As soon as the temperature reaches 55 °C / 130 °F, add the soft butter (gradually but quickly) and mix well. Grind with a hand blender to a uniform consistency.
Pour the cream immediately into the crusts to the end. Keep in the fridge for about half an hour to an hour to let the cream set.
Put egg whites, sugar and salt in a stainless steel bowl and whisk well. Warm the mixture on a double boiler (medium heat) while whisking all along to melt the sugar and pasteurize the egg whites.
Once the temperature reaches 60 ºC /140 ºF, lower the flame and keep whisking for about 5 more minutes (OR bring the temperature to 70 ºC /160 ºF and whisk for 1 minute).
Make sure the temperature doesn’t pass 75 ºC /165 ºF. (I just lower or turn off the flame accordingly and keep the temperature between 60-70 ºC / 140-160 ºF).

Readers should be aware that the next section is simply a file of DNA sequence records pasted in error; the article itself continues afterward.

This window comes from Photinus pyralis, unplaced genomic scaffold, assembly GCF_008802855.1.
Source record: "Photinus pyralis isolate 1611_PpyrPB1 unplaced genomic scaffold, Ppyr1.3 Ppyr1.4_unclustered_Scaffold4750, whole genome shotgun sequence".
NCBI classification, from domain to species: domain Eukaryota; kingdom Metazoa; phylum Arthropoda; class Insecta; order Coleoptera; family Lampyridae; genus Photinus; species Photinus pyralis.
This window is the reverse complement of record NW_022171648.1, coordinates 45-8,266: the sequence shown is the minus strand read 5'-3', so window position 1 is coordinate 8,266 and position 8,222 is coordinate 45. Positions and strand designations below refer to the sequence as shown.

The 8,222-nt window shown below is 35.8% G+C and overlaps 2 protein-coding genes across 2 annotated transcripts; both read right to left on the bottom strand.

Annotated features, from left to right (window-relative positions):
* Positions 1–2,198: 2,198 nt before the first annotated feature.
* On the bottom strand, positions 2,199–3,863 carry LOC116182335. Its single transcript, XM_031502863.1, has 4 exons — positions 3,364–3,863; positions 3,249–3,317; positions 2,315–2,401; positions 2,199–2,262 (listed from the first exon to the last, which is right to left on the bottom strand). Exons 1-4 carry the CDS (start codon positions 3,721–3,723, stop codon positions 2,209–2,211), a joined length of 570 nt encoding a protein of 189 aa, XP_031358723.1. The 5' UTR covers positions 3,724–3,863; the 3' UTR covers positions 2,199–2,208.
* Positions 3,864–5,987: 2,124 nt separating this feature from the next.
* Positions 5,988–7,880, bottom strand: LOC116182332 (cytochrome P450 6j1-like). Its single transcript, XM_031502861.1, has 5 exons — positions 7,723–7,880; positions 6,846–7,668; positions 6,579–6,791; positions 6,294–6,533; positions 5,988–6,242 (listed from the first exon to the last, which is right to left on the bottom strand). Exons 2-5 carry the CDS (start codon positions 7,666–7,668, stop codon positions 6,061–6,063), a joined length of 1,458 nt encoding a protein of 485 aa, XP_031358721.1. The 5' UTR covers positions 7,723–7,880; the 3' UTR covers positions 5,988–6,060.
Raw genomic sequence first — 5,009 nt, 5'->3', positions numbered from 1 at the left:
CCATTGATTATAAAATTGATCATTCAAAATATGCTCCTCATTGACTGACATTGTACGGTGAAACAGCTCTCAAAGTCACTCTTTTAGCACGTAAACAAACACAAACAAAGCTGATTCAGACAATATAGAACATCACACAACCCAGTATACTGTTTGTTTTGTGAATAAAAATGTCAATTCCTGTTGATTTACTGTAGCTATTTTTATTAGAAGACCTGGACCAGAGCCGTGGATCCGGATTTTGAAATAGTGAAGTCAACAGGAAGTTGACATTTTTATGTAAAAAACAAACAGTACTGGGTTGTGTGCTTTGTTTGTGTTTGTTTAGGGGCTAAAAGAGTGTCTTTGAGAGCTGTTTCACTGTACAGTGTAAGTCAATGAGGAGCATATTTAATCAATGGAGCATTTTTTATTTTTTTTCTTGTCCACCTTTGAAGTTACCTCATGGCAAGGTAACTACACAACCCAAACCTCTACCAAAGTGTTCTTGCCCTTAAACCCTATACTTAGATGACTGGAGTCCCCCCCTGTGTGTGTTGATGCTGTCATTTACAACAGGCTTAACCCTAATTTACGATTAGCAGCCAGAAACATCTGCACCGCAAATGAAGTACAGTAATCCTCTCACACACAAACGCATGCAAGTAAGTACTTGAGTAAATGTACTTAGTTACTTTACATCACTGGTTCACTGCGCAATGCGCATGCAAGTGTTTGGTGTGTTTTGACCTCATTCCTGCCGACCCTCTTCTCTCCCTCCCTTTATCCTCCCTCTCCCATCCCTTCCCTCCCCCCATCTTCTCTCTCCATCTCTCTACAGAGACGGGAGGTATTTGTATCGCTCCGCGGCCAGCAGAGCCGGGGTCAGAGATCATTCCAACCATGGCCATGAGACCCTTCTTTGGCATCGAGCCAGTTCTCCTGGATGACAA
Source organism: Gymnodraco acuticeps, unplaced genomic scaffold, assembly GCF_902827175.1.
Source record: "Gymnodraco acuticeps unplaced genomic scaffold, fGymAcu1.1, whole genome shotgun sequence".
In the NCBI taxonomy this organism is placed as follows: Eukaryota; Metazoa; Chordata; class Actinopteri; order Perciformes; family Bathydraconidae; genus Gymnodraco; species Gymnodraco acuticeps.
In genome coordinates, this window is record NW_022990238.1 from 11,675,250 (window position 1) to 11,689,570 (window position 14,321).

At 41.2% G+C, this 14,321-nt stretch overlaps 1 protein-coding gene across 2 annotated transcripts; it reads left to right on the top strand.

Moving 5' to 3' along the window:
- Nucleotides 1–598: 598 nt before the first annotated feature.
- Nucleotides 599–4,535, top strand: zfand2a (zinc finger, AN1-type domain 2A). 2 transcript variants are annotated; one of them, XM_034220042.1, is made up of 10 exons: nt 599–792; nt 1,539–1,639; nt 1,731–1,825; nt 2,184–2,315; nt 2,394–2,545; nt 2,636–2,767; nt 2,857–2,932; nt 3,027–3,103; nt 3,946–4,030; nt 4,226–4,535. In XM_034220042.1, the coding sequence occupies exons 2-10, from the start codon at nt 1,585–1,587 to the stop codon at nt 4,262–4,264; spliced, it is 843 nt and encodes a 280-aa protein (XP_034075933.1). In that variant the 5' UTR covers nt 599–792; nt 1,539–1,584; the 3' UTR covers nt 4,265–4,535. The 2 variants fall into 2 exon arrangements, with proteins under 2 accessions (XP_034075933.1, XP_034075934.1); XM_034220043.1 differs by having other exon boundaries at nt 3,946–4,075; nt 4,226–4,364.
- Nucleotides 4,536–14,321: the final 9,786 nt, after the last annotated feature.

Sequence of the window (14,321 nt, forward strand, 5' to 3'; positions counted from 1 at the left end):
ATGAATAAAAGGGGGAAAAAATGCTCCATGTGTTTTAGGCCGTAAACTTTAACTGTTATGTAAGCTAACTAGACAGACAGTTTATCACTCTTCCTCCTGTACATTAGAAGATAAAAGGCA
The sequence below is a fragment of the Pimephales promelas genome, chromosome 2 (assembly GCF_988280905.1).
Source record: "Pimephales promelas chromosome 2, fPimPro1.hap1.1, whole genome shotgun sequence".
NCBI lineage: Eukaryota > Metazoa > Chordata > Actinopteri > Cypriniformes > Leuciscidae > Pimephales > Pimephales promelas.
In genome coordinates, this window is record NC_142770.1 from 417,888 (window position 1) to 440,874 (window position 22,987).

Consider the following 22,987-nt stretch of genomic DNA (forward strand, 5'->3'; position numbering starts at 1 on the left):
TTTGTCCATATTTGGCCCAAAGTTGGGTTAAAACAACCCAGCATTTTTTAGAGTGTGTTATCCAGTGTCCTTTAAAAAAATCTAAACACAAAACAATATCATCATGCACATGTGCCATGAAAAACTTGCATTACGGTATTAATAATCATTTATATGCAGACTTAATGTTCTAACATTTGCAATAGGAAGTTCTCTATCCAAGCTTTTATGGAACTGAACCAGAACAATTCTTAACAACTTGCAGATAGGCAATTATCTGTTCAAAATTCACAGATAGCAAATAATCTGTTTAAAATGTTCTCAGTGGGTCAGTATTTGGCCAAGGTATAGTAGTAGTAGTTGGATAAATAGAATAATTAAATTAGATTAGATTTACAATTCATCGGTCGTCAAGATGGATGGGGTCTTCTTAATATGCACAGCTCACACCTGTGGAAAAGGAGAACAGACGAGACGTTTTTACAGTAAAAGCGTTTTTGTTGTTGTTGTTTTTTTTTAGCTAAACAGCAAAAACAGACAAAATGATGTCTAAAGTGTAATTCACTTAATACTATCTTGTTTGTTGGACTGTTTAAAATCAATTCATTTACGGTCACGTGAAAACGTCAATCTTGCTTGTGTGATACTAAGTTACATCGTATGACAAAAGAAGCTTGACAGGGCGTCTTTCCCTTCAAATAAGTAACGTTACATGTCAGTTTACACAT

Remove from heat and strain immediately into the mixer bowl. Whip the mixture on maximum speed for about 5 minutes until the meringue is stable and shiny (stiff peaks).
Fit a pastry bag with a 16 mm smooth tip and fill it with the meringue. Pipe a spiral generously above each lemon mint pie. Using a spatula spread the meringue around to get a smoother look just like in the postcard. Keep in the fridge.
Just before serving, burn the meringue with a burner. Decorate with mint leaves and serve. Keep the lemon mint pies in a sealed container in the fridge up to two days.Yum